Something that I have been feeling this semester is the “-ritis,” something I call, or maybe heard from somebody, describing “abroad-ritis.” It is totally real since the next semester I am, hopefully, going abroad (I mention “hopefully” because I never take anything for granted). The first month, I felt like I wanted to be here at Brandeis, but at the same time I did not. All I thought was the thought of going away—abroad—maybe I still am?
On the other hand, it could also be that, even though I am not a senior, it feels pretty close (not really, but that is what my mind tells itself). Anyway, I have fought against it so badly and I seem to be succeeding, otherwise this blog wouldn’t be writing itself, I promise you that.
I have the sensation that every semester I tend to over do commitments and I end up juggling them all. This semester, I am taking five courses, I kept my two jobs, at human resources and at the Schuster Institute for Investigative Journalism, I am writing for The Justice newspaper, and I am applying for summer internships and programs, and handling with paperwork and visa protocols for abroad. It is all going pretty well thus far, but it is draining and stressful. Every semester I push through, regardless of how tough or daunting the task seems to be, although I feel like there is always a hindrance that wishes for me to fail.
I am not vulnerable ladies and gentlemen and this semester I have a little hindrance too. Exactly two weeks ago, I found myself swaddled with a big depression that I could not explain myself why. Actually, I could explain the reasons behind it, but I rather not mention too much about. All I can say is that it is love issues. The main premise is that I realized I liked someone or perhaps the idea of that person, but I also arrived to the conclusion, a sad one, that it just was not going to happen. Not now, maybe never, I do not know. It is the cliché of being complicated, is it always?
The idea of not being able to have that someone, depressed me. I kept thinking about the person. I kept thinking about the “what ifs.” It is a feeling I have not had before. A new emotion I learned to dislike since its inception. I entered into this depression. I did not find my classes, my assignments, my time with people enjoyable—nothing. I felt hopeless and in despair. I did not know what to do.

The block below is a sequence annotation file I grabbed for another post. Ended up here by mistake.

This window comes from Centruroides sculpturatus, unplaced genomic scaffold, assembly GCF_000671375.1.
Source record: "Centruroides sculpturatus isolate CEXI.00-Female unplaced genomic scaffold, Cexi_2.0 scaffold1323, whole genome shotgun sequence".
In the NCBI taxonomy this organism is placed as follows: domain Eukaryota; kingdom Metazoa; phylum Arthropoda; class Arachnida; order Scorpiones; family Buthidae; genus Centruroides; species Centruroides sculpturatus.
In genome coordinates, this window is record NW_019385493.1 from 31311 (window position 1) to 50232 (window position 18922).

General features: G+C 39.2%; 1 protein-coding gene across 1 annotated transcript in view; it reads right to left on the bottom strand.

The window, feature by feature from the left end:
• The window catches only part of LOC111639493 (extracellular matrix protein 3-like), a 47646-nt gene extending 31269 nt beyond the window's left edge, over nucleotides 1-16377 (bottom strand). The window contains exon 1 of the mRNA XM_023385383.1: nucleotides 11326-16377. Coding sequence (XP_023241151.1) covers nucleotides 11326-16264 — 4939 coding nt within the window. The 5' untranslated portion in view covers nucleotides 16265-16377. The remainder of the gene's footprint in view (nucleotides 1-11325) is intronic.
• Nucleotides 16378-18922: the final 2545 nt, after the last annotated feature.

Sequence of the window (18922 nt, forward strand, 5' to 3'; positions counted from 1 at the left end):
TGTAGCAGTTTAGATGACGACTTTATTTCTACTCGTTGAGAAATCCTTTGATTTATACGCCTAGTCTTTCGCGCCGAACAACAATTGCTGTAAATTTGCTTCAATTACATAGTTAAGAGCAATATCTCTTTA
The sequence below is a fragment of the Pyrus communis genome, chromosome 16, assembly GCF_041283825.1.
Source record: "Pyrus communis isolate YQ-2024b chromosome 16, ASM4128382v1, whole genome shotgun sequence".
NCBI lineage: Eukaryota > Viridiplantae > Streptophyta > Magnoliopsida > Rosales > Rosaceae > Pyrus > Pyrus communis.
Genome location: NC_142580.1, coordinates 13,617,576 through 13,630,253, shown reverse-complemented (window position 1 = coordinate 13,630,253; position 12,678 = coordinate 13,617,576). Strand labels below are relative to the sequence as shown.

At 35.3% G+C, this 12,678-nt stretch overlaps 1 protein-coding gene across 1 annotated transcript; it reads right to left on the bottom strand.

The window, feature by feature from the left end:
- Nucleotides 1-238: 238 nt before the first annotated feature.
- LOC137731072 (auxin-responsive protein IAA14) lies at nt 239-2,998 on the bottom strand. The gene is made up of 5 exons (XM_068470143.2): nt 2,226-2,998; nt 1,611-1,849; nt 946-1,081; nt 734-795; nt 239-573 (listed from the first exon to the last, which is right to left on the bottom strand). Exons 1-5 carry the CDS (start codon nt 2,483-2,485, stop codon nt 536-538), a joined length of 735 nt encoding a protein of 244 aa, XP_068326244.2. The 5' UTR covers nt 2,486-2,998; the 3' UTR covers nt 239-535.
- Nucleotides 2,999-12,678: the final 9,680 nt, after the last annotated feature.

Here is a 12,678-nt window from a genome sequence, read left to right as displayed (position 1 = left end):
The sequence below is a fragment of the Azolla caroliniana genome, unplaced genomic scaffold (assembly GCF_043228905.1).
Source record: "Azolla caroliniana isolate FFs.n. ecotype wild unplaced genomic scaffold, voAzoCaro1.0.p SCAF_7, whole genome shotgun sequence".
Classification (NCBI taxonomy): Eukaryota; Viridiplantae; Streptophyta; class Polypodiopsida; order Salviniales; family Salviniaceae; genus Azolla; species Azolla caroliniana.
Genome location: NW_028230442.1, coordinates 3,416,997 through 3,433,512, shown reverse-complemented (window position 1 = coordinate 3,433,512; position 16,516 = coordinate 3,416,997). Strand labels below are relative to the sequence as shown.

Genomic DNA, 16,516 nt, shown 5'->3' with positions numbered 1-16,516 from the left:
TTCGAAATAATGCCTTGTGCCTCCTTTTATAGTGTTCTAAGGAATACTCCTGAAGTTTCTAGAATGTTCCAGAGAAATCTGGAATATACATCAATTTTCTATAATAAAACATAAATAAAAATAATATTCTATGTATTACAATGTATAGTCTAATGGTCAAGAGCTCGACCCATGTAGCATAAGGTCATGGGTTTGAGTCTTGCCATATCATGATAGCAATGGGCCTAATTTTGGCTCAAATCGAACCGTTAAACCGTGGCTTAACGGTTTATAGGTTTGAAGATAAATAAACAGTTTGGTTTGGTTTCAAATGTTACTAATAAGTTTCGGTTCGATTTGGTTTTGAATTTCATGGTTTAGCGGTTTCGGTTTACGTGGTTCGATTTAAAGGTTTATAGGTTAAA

I reached for help, though. This year, I am living in a suite with five supportive, caring and selfless people. Some of them noticed that I was not being me. I felt dejected, I cried with the door being shut, I did not want anybody to find out what was going on.
Yet, I did tell the story privately to people I trusted the most. Two of my suitemates are physiology majors and they have the gift of listening. I could not talk about this with a lot of people because of the promise I made to the person I felt interest for. I have a secret that is very personal to this person and I knew and know I have to respect that and keep it as it is: a secret.
Interesting enough, if I did speak about it, it was in general, vague terms to maintain the person’s secret, secret. But as I talked to others, they all brought their perspectives, they were catering me with their own perceptions and I liked that. I felt I understood more about myself through these conversations until I was able to come out of this blue.
I am not going to say that I have completely recovered, I am only giving myself the time I need and I have been busy with other work. I am not evading the topic, but I am not trying not to obsessed myself about it, especially if I do not know the other person’s feelings and thoughts.
All I can say is that my friendships have helped me in getting to feel better. The point I want to get is that it is important for you to have a strong support base. Surround yourself with the people you connect with and who you feel they understand you. Find your niche. I have to be honest, it took me two years to find it, but it is worth the search, investment, and sift through the countless of not-good-for-you people. The people I live with now, have made my college journey more enjoyable and memorable. They can make me laugh, they can be my family, the can listen to me, they can get me a cup coffee (I can hear myself saying this little phrase in a New Yorker accent), they can help me study, they can be honest with me, they can do unthinkable things for me, and vice versa of course. Their friendship is genuine and that is all you hope for, trust me. Quantity does not matter, quality does, and all I hope is that it continues on that note until graduation comes and beyond that.
I am not sure if the depression will return, but I do have a strong army to battle against it. If it goes beyond my ability to speak it with someone close to me, I will reach for professional help, trust me. That is what you should do if you get involved in some type of feeling-issue. Emotions matter, the fact that academia can shove it aside and pretend like it does not matter is wrong and you should know it.
Take good care of your mental health, fellas.